Tasks as Infrastructure
Microsoft’s Business Operating System Is Coming Into Focus
Perhaps the biggest epiphany I experienced at the recent Microsoft Ignite event, held this week in Orlando, came from Microsoft’s sweeping vision for tasks. This vision is hinted at in the video below, which elevates the lowly task — formerly just a sort of information in work management tools — into a starring role across the grand plans that Microsoft has for work technology.
The video depicts tasks in a whole new light, not just as information units buried in task-centric tools, but instead as elements of a cross-application infrastructure, a platform on which all the applications of the Microsoft ecosystem can share tasks.
This means that I can create a task in one Microsoft application — Microsoft Word, for example — and that same task can, later on, be displayed and manipulated in another app, like Microsoft Teams.
I considered naming this post Turning Work Management Upside-Down and Inside-Out, which is true but not really large-bore enough for what Microsft is envisioning.
Yes, this does turn work management upside down because tasks have previously been treated as a form of information limited to tools specially designed to manipulate tasks, task attributes, and the relationships between tasks. But now, tasks are freed from the limited treatment they’ve received in applications designed for task manipulation and nothing more.
And this vision does pull the world of productivity inside out, too, by establishing a new paradigm by putting tasks in every application in the Microsoft suite. Not by having each application support its own notion of tasks, but by stepping outside the divided model we’ve tolerated for years, with a form of tasks built into our document editors, another sort of tasks in our marketing system, and yet another built into our project management tools.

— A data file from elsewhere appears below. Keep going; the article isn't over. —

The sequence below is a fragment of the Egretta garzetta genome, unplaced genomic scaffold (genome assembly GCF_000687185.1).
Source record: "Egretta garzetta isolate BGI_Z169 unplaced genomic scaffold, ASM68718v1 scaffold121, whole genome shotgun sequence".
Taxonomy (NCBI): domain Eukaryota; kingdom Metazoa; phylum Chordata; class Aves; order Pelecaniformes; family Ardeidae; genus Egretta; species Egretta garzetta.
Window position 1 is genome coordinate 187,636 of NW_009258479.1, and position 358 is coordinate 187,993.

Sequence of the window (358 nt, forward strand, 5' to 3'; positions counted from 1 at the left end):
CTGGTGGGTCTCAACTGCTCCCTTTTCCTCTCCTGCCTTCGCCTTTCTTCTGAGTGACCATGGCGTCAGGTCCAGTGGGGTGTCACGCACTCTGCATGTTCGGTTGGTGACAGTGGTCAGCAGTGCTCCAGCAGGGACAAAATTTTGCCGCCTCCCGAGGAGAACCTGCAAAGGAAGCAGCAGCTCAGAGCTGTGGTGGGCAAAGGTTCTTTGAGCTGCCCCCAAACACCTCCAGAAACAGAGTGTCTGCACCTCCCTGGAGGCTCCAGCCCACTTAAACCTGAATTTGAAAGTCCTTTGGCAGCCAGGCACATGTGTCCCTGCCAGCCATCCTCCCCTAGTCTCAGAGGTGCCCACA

Microsoft has cut through the siloed world we’ve lived with, and promotes tasks to a first-class information unit, on a par with files, applications, and messaging primitives. In this view, tasks are infrastructure that applications can rely upon, and which have consistent properties no matter where they are accessed, independent of application.
Microsoft is now providing a task platform to be used by its own proprietary apps, but also by third-party and user-built apps.
Or perhaps even more ambitiously, we might say that Microsoft has embarked on building a new business operating system, an operating system that treats tasks as fundamental, first-class components, just like files, apps, messaging, and users.
This vision is the start of a new beginning for not just work management, but really for work technology across the board.
In a conversation about this shift to a task platform, I was trying to get across how powerful the de-siloing of tasks will prove to be. At the dawn of computing, data was accessed from files and manipulated in whatever manner some programmer dreamed up. In the early 70s, Edgar Codd and others invented the model and implementation of relational databases, and that led to well-defined, standardized ways to store and access structured data, in a fashion independent of applications using it.
This shift could be as much of an advance for business productivity in the coming decades as relational databases were for business applications in the 20th century.
Microsoft is going to be rolling out this vision over the next few quarters, not turning it on all at once. So today, not all the parts are in place. But the vision is there, and the shift to a task platform— and a new business operating system — has started.